VoIP Market Not Hit by Vonage Patent Woe

The legal trouble threatening Vonage Holdings Corp. doesn't yet appear to be rippling across the Internet phone industry, a stark contrast to last year's BlackBerry patent dispute that spooked existing and would-be users of the popular e-mail device.

So far, rivals haven't been aggressively targeting Vonage customers who may be unsettled by a jury's finding last month that the company's service infringes on patents held by Verizon Communications Inc. And other Internet telephone providers don't seem to be worried that Verizon might be emboldened to turn its intellectual property guns on them.

The worst case scenario, seemingly unlikely for now, could mean a disruption in phone service if Vonage loses its court appeal and either fails to reach a settlement with Verizon or deploy an effective substitute technology.

"There hasn't been a flood of Vonage subscribers coming to Packet8," said Huw Rees, vice president for marketing at 8x8 Inc. "People must be hearing little snippets of these issues going on between Vonage and Verizon, but most people not involved in the industry have not heard much about it."

The anecdotal reports have been similar at both SunRocket Inc., another standalone Internet phone company, and Cox Communications, a cable TV company that provides phone service using both Internet-based and traditional technologies.

"I would suggest that average consumers are unaware of the (Vonage) ruling, and that many may not understand the role of VoIP architectures in the delivery of their phone services," said Cox spokesman David Grabert, using the common acronym for the "Voice over Internet Protocol" technology employed in transmitting calls over broadband connections.

This backdrop contrasts sharply with the quandary that faced Research In Motion Ltd. a year ago as a small company sought a court order to shut down the BlackBerry e-mail service due to patent infringement.

RIM struggled mightily to reassure BlackBerry users that they wouldn't be cut off from their beloved e-mail lifelines, yet refused to cave in to the highly public threats and settlement demands of its accuser, NTP Inc.

Amid the standoff, RIM acknowledged that customers had put off placing new orders for the BlackBerry due to the threat of a court-ordered shutdown of the BlackBerry system. Trying to capitalize on those jitters, mobile e-mail rivals such as Good Technology, since acquired by Motorola Inc., struck deals with NTP so they could advertise that their services were not at risk of patent litigation or shutdown.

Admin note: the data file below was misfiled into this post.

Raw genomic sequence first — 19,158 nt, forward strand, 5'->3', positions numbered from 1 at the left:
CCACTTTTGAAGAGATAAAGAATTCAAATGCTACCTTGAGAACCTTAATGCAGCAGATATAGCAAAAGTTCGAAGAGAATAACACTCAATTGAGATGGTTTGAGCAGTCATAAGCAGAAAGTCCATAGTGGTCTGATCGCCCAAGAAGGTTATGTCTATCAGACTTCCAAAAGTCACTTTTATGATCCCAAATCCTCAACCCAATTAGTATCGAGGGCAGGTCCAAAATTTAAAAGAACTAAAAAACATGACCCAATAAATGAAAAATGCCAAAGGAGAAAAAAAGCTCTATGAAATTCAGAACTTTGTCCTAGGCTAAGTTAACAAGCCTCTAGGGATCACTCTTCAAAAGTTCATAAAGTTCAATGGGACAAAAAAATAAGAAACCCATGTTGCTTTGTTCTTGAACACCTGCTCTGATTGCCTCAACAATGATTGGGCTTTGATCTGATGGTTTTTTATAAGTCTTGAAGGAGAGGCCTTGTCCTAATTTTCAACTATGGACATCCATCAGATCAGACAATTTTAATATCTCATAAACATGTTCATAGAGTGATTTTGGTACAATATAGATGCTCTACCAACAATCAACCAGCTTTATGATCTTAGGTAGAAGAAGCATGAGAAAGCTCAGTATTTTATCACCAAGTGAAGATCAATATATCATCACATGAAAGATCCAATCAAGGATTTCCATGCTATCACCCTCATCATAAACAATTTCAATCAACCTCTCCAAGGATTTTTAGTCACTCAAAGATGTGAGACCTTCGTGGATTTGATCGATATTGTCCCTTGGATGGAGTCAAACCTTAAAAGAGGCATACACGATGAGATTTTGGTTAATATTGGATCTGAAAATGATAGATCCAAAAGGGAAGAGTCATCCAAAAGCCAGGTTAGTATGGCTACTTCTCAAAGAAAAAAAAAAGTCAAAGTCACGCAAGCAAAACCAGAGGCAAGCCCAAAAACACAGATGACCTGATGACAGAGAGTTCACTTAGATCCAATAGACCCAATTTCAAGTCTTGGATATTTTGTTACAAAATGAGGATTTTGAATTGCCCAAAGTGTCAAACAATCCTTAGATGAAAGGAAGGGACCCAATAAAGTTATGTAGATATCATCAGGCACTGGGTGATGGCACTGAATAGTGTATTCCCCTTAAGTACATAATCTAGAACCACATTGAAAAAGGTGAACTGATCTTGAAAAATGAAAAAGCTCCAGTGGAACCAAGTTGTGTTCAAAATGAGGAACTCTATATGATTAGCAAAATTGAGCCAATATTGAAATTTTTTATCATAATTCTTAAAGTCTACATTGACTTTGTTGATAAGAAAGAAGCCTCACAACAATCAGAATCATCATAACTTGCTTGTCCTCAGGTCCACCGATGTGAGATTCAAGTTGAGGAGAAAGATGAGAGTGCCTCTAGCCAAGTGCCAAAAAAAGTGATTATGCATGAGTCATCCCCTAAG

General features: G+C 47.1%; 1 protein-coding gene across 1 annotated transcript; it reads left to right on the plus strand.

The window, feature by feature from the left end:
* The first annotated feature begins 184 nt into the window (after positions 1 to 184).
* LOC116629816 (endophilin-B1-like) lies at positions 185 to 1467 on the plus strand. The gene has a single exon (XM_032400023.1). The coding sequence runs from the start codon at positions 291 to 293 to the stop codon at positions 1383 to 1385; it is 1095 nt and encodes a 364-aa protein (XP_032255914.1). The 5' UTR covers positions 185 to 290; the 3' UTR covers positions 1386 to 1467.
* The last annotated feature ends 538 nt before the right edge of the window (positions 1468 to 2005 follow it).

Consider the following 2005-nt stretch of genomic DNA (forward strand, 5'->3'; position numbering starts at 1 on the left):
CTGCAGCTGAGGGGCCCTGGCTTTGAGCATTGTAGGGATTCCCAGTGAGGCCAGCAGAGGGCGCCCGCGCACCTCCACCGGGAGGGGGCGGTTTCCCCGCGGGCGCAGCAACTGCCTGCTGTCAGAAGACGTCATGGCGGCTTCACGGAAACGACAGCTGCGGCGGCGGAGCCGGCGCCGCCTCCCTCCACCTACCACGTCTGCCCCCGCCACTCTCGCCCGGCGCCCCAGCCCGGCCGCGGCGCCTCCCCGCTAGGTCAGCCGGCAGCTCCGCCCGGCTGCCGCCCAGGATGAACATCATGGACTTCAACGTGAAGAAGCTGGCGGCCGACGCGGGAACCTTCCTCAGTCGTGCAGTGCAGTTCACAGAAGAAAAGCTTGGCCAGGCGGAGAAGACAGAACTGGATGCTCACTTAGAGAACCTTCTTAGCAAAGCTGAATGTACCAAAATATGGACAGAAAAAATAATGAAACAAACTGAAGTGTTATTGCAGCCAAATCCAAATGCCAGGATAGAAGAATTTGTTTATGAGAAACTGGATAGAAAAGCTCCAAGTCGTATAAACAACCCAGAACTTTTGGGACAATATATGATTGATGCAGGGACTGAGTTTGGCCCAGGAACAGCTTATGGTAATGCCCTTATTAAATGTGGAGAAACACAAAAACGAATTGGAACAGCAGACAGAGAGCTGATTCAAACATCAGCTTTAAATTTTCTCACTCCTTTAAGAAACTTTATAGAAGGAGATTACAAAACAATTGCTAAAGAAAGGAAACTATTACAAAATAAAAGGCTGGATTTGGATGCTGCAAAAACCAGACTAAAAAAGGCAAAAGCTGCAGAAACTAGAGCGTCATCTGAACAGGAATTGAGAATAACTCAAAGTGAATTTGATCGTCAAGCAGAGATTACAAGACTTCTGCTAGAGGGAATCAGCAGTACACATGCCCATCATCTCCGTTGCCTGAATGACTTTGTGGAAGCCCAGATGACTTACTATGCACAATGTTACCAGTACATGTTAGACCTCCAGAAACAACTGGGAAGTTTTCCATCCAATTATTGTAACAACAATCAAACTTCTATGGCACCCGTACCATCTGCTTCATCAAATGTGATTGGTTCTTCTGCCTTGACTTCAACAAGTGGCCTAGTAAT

Verizon, though it has played hardball in court, hasn't taken to arguing its case in the media with the same vigor as NTP, cutting Vonage a break of sorts with its customers. Verizon declined to comment on its legal and public relations strategies.

Vonage has placed updates on its Web site "reassuring customers that the injunction doesn't impact them or their service," said spokeswoman Brooke Schulz, but "we haven't gotten many calls from customers on the litigation."

That's one of the few glimmers of good news for Vonage, which has seen its share price tumble more than 80 percent since its initial public offering of stock almost a year ago.

The past month's developments -- from the guilty verdict in the federal trial in Virginia to a pending injunction that could prevent Vonage from signing up new customers while using the disputed patents -- have dragged the stock from more than $5 a share to just $3.

The next step in the case, on Thursday, will be a hearing to determine how much bond Vonage will need to put up for potential compensation to Verizon while the case is appealed.

Then the appeals court will decide on Vonage's request for a stay of the trial judge's injunction barring new customer activations during the appeal. If it isn't granted, Vonage would have to deploy a workaround technology or stop signing up new customers.